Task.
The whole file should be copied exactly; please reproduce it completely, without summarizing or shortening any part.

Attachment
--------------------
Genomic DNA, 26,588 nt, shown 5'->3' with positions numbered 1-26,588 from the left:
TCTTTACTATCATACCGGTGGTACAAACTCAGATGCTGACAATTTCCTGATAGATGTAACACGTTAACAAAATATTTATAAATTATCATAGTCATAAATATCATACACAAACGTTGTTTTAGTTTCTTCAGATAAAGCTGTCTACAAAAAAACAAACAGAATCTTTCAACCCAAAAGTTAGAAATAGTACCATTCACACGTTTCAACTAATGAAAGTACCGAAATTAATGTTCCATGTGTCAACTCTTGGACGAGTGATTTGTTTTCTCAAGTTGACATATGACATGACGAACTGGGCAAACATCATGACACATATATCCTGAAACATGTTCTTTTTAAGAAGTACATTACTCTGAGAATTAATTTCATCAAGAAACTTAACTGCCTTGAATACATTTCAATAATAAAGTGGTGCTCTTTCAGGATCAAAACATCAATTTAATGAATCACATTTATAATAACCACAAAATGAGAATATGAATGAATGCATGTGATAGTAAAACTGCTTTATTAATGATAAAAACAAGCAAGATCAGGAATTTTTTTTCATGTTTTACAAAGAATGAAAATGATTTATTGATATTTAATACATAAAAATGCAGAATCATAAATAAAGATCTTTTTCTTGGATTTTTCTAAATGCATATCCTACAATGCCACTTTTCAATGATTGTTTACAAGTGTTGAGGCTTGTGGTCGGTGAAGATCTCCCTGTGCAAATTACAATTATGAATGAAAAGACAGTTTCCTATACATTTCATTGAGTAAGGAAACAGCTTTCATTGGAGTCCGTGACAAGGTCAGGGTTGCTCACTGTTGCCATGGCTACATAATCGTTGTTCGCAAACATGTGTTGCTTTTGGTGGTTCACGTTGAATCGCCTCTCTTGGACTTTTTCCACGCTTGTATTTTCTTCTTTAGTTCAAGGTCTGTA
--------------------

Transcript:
Genomic DNA, 26,588 nt, shown 5'->3' with positions numbered 1-26,588 from the left:
TCTTTACTATCATACCGGTGGTACAAACTCAGATGCTGACAATTTCCTGATAGATGTAACACGTTAACAAAATATTTATAAATTATCATAGTCATAAATATCATACACAAACGTTGTTTTAGTTTCTTCAGATAAAGCTGTCTACAAAAAAACAAACAGAATCTTTCAACCCAAAAGTTAGAAATAGTACCATTCACACGTTTCAACTAATGAAAGTACCGAAATTAATGTTCCATGTGTCAACTCTTGGACGAGTGATTTGTTTTCTCAAGTTGACATATGACATGACGAACTGGGCAAACATCATGACACATATATCCTGAAACATGTTCTTTTTAAGAAGTACATTACTCTGAGAATTAATTTCATCAAGAAACTTAACTGCCTTGAATACATTTCAATAATAAAGTGGTGCTCTTTCAGGATCAAAACATCAATTTAATGAATCACATTTATAATAACCACAAAATGAGAATATGAATGAATGCATGTGATAGTAAAACTGCTTTATTAATGATAAAAACAAGCAAGATCAGGAATTTTTTTTCATGTTTTACAAAGAATGAAAATGATTTATTGATATTTAATACATAAAAATGCAGAATCATAAATAAAGATCTTTTTCTTGGATTTTTCTAAATGCATATCCTACAATGCCACTTTTCAATGATTGTTTACAAGTGTTGAGGCTTGTGGTCGGTGAAGATCTCCCTGTGCAAATTACAATTATGAATGAAAAGACAGTTTCCTATACATTTCATTGAGTAAGGAAACAGCTTTCATTGGAGTCCGTGACAAGGTCAGGGTTGCTCACTGTTGCCATGGCTACATAATCGTTGTTCGCAAACATGTGTTGCTTTTGGTGGTTCACGTTGAATCGCCTCTCTTGGACTTTTTCCACGCTTGTATTTTCTTCTTTAGTTCAAGGTCTGTA